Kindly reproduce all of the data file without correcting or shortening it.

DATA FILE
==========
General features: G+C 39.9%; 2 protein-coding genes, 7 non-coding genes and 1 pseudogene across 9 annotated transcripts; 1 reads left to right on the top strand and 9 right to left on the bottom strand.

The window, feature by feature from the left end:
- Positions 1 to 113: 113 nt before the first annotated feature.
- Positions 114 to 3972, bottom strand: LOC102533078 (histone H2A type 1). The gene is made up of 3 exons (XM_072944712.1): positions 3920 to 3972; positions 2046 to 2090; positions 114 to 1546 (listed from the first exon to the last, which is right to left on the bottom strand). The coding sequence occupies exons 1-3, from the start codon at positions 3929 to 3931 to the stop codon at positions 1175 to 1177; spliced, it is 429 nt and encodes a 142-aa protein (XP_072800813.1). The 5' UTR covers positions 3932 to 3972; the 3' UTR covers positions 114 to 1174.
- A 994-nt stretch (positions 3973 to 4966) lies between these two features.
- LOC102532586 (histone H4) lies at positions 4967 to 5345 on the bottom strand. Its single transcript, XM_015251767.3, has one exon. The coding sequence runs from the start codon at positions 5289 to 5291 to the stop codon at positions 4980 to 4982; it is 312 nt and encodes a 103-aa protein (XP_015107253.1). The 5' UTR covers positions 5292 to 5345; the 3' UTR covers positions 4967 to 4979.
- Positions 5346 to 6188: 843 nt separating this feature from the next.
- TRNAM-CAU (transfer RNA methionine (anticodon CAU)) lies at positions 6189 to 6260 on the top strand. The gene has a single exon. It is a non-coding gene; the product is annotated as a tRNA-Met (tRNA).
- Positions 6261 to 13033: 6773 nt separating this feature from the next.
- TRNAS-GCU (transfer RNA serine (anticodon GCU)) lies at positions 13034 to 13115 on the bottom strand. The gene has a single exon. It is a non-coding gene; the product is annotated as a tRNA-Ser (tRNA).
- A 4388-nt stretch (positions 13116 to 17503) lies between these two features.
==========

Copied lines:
General features: G+C 39.9%; 2 protein-coding genes, 7 non-coding genes and 1 pseudogene across 9 annotated transcripts; 1 reads left to right on the top strand and 9 right to left on the bottom strand.

The window, feature by feature from the left end:
- Positions 1 to 113: 113 nt before the first annotated feature.
- Positions 114 to 3972, bottom strand: LOC102533078 (histone H2A type 1). The gene is made up of 3 exons (XM_072944712.1): positions 3920 to 3972; positions 2046 to 2090; positions 114 to 1546 (listed from the first exon to the last, which is right to left on the bottom strand). The coding sequence occupies exons 1-3, from the start codon at positions 3929 to 3931 to the stop codon at positions 1175 to 1177; spliced, it is 429 nt and encodes a 142-aa protein (XP_072800813.1). The 5' UTR covers positions 3932 to 3972; the 3' UTR covers positions 114 to 1174.
- A 994-nt stretch (positions 3973 to 4966) lies between these two features.
- LOC102532586 (histone H4) lies at positions 4967 to 5345 on the bottom strand. Its single transcript, XM_015251767.3, has one exon. The coding sequence runs from the start codon at positions 5289 to 5291 to the stop codon at positions 4980 to 4982; it is 312 nt and encodes a 103-aa protein (XP_015107253.1). The 5' UTR covers positions 5292 to 5345; the 3' UTR covers positions 4967 to 4979.
- Positions 5346 to 6188: 843 nt separating this feature from the next.
- TRNAM-CAU (transfer RNA methionine (anticodon CAU)) lies at positions 6189 to 6260 on the top strand. The gene has a single exon. It is a non-coding gene; the product is annotated as a tRNA-Met (tRNA).
- Positions 6261 to 13033: 6773 nt separating this feature from the next.
- TRNAS-GCU (transfer RNA serine (anticodon GCU)) lies at positions 13034 to 13115 on the bottom strand. The gene has a single exon. It is a non-coding gene; the product is annotated as a tRNA-Ser (tRNA).
- A 4388-nt stretch (positions 13116 to 17503) lies between these two features.